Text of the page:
The interest in the jazz flavoured tracks I featured back in the day has been HUGE. The Blog brings you more.
The first selection featured cuts I can identify being aired on the BBC London Saturday lunchtime show between March and July 1979.
For those of you – too young to remember back that far or so old the memory is not what it used to be – explanation or memory jolt is required. The forty was literally 40 minutes of jazz flavoured tunes that more often than not fell outside what the music police ruled was “real” jazz.
Jazz music has a broad church better protected than any other style of music. The protection is from the army of fans so enthusiastic and dedicated to their jazz rhythms that imposters had better beware. However, as we all know, one persons jazz can represent to the protectionists, an example of dark forces in action determined to undermine “real Jazz”. It is now not as feudal as it used to be thank goodness.
You cannot beat an is it jazz debate. Love it.
The second selection is from July 1979 to January 1981
Sausalito – Grover Washington Jr. (Live Version).
Many Steps Along The Way – Joe Sample
For The Public – Heath Brothers
Happy Song – Ronnie Foster.
Jazz Carnival – Azymuth
Sunbeams/Quiet Moments – Lonnie Liston Smith
Lion Dance – Hiroshima
Lasana’s Priestess – Donald Byrd
Babbitt’s Other Song – Lonnie Smith
Mysterious Vibes – Sunburst
Grand Prix – Fuse One
Sugarloaf Express – Lee Ritenour
Keep Smiling – Gabor Szabo
Spellbound – Earl Klugh
Chicago Dawn – Bobbi Humphrey
Westchester Lady – Bob James
ABOUT SOME OF THE TUNES.
Grand Prix from Fuse One is the perfect example of Jazz Fusion collectives in the 80’s. The band line up included Joe Farrell, John McLaughlin, Paulinho Da Costa, Lenny White, Larry Coryell, and Stanley Clarke – all first division players in their own right. Stanley Clarkes bass dominates Grand Prix, written by Ronnie Foster whose track Happy Song is also featured in this selection.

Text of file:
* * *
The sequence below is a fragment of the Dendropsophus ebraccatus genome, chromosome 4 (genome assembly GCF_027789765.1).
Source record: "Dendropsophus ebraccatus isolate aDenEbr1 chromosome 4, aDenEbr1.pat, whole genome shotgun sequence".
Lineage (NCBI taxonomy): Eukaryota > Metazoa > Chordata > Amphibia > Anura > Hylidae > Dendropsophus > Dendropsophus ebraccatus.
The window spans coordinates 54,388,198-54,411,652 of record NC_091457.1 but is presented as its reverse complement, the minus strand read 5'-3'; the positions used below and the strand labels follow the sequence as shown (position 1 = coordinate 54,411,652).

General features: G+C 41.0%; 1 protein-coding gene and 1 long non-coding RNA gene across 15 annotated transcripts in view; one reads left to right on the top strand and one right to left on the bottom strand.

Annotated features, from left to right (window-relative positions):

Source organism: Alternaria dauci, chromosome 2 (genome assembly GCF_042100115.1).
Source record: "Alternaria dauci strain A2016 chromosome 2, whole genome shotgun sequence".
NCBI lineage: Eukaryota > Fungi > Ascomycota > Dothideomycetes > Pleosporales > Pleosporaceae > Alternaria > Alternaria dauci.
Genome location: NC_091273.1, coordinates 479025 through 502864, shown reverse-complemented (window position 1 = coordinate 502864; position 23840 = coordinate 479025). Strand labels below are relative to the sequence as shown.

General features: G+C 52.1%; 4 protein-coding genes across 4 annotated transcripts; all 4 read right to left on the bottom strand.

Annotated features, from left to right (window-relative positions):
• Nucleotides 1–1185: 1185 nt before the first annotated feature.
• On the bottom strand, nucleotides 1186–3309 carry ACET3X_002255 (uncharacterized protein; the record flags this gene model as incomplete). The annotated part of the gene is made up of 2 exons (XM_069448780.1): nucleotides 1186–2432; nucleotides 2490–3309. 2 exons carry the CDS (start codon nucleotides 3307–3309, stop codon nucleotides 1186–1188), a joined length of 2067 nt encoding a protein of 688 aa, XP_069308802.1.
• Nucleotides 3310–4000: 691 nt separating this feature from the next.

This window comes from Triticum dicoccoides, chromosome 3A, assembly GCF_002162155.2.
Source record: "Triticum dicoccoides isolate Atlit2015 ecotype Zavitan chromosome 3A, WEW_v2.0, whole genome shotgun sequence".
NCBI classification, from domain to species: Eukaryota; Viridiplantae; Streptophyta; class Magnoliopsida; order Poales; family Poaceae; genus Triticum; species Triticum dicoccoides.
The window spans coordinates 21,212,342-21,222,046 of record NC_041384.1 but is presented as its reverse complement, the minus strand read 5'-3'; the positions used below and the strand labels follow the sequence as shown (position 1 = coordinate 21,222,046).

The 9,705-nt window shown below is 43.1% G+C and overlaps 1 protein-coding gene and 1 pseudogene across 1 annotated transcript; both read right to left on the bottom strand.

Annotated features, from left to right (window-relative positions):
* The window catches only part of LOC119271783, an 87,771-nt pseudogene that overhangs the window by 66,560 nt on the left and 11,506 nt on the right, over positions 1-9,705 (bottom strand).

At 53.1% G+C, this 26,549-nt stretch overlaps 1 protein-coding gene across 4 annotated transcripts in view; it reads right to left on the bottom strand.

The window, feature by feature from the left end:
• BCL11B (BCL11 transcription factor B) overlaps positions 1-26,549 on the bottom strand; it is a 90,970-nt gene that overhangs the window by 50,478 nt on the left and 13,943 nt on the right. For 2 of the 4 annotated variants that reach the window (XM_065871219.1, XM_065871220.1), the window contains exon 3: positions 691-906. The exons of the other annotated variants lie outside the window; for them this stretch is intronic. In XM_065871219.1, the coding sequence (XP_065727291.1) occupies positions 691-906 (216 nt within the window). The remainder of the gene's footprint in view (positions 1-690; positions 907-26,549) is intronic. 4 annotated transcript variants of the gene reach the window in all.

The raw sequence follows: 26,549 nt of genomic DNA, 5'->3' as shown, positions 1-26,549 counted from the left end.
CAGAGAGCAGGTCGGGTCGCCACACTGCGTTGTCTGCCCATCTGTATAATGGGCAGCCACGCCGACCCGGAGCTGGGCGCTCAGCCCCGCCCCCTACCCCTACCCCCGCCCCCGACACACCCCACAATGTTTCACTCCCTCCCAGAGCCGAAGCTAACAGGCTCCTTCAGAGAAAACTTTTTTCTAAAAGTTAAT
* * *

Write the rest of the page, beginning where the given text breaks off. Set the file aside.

Keep Smiling is a Bunny Sigler tune from the real hot hit time of Philadelphia International. He worked on this delicious version by Gabo Szabo that also features Dexter Wansell on synthesiser. Gabo, born in Budapest had his roots in Hungarian folk music. He honed his jazz playing after moving to America and the tune and the player are a perfect mix.
Another cover is Mysterious Vibes originally, a Donald Byrd produced track for the Blackbyrds. On the album, Action from 1976 it turned up on one of those hideously expensive Japanese imports by a band called Sunburst. The exchange rate in those record buying days meant a week wages almost disappeared with just one purchase. My wallet still aches and it burst into tears when burglars took the whole collection.
Westchester Lady got its title from the area Bob James lived in at the time – Westchester County, New York State.
We will have more jazz funk forty selections on the blog in future weeks. I have just realised that three of the tracks in this list where featured on my compilation Jazz Funk 5 as part of the Mastercuts series.